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‘80% of EFCC’s 978 convictions cybercrime related’

By Guardian Nigeria
07 October 2021   |   4:14 am
The Economic and Financial Crimes Commission (EFCC) has disclosed that as at September 2021, 80 per cent of its 978 convictions were connected to cybercrime and cybercrime related offences.

Internet fraud suspects. Photo: NAN

• Financial damage on porous cyberspace to hit $6tr by Dec
The Economic and Financial Crimes Commission (EFCC) has disclosed that as at September 2021, 80 per cent of its 978 convictions were connected to cybercrime and cybercrime related offences.

Describing the rise in cybercrime activities in Nigeria as alarming and worrisome, EFCC said it has resolved to leave no stones unturned in ensuring the menace is reduced to the barest.

EFCC Chairman, Abdulrasheed Bawa, disclosed this at the Cyber Secure Nigeria Conference 2021 themed, ‘The Future of Cybersecurity in Nigeria’s Digital Transformation’, organised by the Cyber Security Experts Association of Nigeria (CSEAN) in Lagos, yesterday.

Bawa, represented by the Acting Head of Department, Cybercrime Section, Lagos Zone, Suleiman Jijiwa, noted that the rapid switchover to “e-society”, where everything is done electronically, like e-payment, e-voting, e-banking, e-ticketing, e-registration, “has made e-dealings vulnerable to cyber attacks and negative consequences of security threats.”

He said cybersecurity experts believe that financial damages and losses could reach $6 trillion by the end of this year. He said studies have shown that cyber attacks are among the fastest growing crimes across the globe and that this upsurge was triggered by huge financial gains on the side of the perpetrators.

“That is why it is not surprising that cyber security experts predicted that before the end of 2021, there will be a cyber attack incident every 11 seconds. This is nearly twice that of the year 2011, which was every 19 seconds.

“Equally, cyber attacks in general cause huge financial loss to the victims. Research has shown that cybercrime cost businesses, government agencies and consumers more than $1 trillion in 2020. This is around one per cent of the global GDP, while about $945 billion was lost to cyber incidents; $145 billion was spent on cyber security. This cost keeps on increasing yearly,” he stated.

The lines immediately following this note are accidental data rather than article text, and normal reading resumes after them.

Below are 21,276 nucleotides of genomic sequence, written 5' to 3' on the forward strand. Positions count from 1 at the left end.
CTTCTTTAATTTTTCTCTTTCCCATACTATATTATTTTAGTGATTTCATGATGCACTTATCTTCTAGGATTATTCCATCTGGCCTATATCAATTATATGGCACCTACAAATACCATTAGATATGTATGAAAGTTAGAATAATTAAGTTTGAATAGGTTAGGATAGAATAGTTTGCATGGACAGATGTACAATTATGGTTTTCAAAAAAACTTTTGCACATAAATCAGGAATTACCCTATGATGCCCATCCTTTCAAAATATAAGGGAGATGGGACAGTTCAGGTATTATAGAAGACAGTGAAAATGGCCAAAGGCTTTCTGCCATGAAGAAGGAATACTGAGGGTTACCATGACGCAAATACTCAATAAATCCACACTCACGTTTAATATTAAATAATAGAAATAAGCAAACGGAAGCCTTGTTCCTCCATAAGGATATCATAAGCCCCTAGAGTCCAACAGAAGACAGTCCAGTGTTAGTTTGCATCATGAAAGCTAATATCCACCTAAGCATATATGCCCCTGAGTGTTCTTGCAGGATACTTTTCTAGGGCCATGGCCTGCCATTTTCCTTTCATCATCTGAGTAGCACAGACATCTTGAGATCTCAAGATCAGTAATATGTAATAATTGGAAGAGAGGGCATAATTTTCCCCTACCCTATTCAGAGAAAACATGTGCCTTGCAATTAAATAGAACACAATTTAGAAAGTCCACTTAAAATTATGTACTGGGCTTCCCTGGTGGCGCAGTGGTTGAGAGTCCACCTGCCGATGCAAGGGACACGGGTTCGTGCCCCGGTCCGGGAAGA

President of CSEAN, Remi Afon, said in the last one year, the cybersecurity threat landscape evolved rapidly and attacks increased in number and sophistication. He said although, most data breaches in Nigeria go unreported, the increasing amount of large-scale, well-publicised breaches globally suggest that not only are the number of security breaches going up, they’re also increasing in severity as well.

He called for concerted efforts by all stakeholders to stop the growing menace in the country.

Representing the National Security Adviser, Major General Babagana Monguno (rtd), Brigadier General Samad Akisode, Director of Communications, Office of the National Security Adviser (ONSA), said efforts must be concerted to tackle the menace.

He said there is a National Cyber Security Policy and Strategy roadmap document to address emerging threats in the cyber domain and enhance progressive use of cyberspace by Nigerians.

Monguno said Mr. President has directed the ONSA to coordinate the efforts of all stakeholders across various sectors of the Nigerian economy towards effective implementation of the document.

To this end, he said the ONSA has been organising workshops across seven sectors of the economy.

Representing Lagos State Governor, Babajide Sanwo-Olu, the Special Assistant on ICT, Olatubosun Alake, said efforts must be put together to ensure the Nigerian space is safe and secure.